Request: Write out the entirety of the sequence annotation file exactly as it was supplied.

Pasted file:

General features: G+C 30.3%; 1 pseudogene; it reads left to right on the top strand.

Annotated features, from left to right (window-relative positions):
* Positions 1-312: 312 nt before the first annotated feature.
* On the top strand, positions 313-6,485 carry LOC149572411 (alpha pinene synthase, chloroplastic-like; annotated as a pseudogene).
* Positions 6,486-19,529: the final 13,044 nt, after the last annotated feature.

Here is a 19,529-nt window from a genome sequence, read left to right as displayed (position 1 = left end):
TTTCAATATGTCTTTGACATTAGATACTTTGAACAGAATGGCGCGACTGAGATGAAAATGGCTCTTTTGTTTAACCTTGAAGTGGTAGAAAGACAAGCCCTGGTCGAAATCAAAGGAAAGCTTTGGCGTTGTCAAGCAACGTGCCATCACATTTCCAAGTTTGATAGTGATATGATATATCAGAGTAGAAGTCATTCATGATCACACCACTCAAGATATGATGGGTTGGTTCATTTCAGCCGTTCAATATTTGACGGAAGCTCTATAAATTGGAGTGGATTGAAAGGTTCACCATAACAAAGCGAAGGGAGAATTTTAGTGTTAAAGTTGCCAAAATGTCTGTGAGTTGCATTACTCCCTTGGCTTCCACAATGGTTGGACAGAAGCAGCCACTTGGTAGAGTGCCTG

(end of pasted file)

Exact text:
General features: G+C 30.3%; 1 pseudogene; it reads left to right on the top strand.

Annotated features, from left to right (window-relative positions):
* Positions 1-312: 312 nt before the first annotated feature.
* On the top strand, positions 313-6,485 carry LOC149572411 (alpha pinene synthase, chloroplastic-like; annotated as a pseudogene).
* Positions 6,486-19,529: the final 13,044 nt, after the last annotated feature.

Here is a 19,529-nt window from a genome sequence, read left to right as displayed (position 1 = left end):
TTTCAATATGTCTTTGACATTAGATACTTTGAACAGAATGGCGCGACTGAGATGAAAATGGCTCTTTTGTTTAACCTTGAAGTGGTAGAAAGACAAGCCCTGGTCGAAATCAAAGGAAAGCTTTGGCGTTGTCAAGCAACGTGCCATCACATTTCCAAGTTTGATAGTGATATGATATATCAGAGTAGAAGTCATTCATGATCACACCACTCAAGATATGATGGGTTGGTTCATTTCAGCCGTTCAATATTTGACGGAAGCTCTATAAATTGGAGTGGATTGAAAGGTTCACCATAACAAAGCGAAGGGAGAATTTTAGTGTTAAAGTTGCCAAAATGTCTGTGAGTTGCATTACTCCCTTGGCTTCCACAATGGTTGGACAGAAGCAGCCACTTGGTAGAGTGCCTG